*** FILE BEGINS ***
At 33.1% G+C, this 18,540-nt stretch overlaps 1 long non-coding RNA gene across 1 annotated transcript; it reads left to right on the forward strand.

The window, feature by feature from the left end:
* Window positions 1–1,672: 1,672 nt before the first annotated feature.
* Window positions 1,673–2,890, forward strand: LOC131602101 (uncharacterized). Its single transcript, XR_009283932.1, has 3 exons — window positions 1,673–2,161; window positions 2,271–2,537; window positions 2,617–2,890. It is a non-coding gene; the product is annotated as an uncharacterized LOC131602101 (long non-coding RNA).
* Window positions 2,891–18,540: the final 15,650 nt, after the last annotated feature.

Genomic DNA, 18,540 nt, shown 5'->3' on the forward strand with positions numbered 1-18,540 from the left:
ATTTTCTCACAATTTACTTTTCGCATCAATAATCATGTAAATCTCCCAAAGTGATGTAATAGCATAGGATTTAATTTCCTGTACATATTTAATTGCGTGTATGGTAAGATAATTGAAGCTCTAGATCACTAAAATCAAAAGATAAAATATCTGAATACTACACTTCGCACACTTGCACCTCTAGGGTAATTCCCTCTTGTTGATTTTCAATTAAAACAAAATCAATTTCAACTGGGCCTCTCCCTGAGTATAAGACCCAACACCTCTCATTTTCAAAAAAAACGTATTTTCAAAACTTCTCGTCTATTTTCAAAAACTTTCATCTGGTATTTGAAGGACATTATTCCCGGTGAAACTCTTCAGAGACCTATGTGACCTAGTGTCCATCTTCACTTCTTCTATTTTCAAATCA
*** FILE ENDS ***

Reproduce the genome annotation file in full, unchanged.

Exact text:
At 33.1% G+C, this 18,540-nt stretch overlaps 1 long non-coding RNA gene across 1 annotated transcript; it reads left to right on the forward strand.

The window, feature by feature from the left end:
* Window positions 1–1,672: 1,672 nt before the first annotated feature.
* Window positions 1,673–2,890, forward strand: LOC131602101 (uncharacterized). Its single transcript, XR_009283932.1, has 3 exons — window positions 1,673–2,161; window positions 2,271–2,537; window positions 2,617–2,890. It is a non-coding gene; the product is annotated as an uncharacterized LOC131602101 (long non-coding RNA).
* Window positions 2,891–18,540: the final 15,650 nt, after the last annotated feature.

Genomic DNA, 18,540 nt, shown 5'->3' on the forward strand with positions numbered 1-18,540 from the left:
ATTTTCTCACAATTTACTTTTCGCATCAATAATCATGTAAATCTCCCAAAGTGATGTAATAGCATAGGATTTAATTTCCTGTACATATTTAATTGCGTGTATGGTAAGATAATTGAAGCTCTAGATCACTAAAATCAAAAGATAAAATATCTGAATACTACACTTCGCACACTTGCACCTCTAGGGTAATTCCCTCTTGTTGATTTTCAATTAAAACAAAATCAATTTCAACTGGGCCTCTCCCTGAGTATAAGACCCAACACCTCTCATTTTCAAAAAAAACGTATTTTCAAAACTTCTCGTCTATTTTCAAAAACTTTCATCTGGTATTTGAAGGACATTATTCCCGGTGAAACTCTTCAGAGACCTATGTGACCTAGTGTCCATCTTCACTTCTTCTATTTTCAAATCA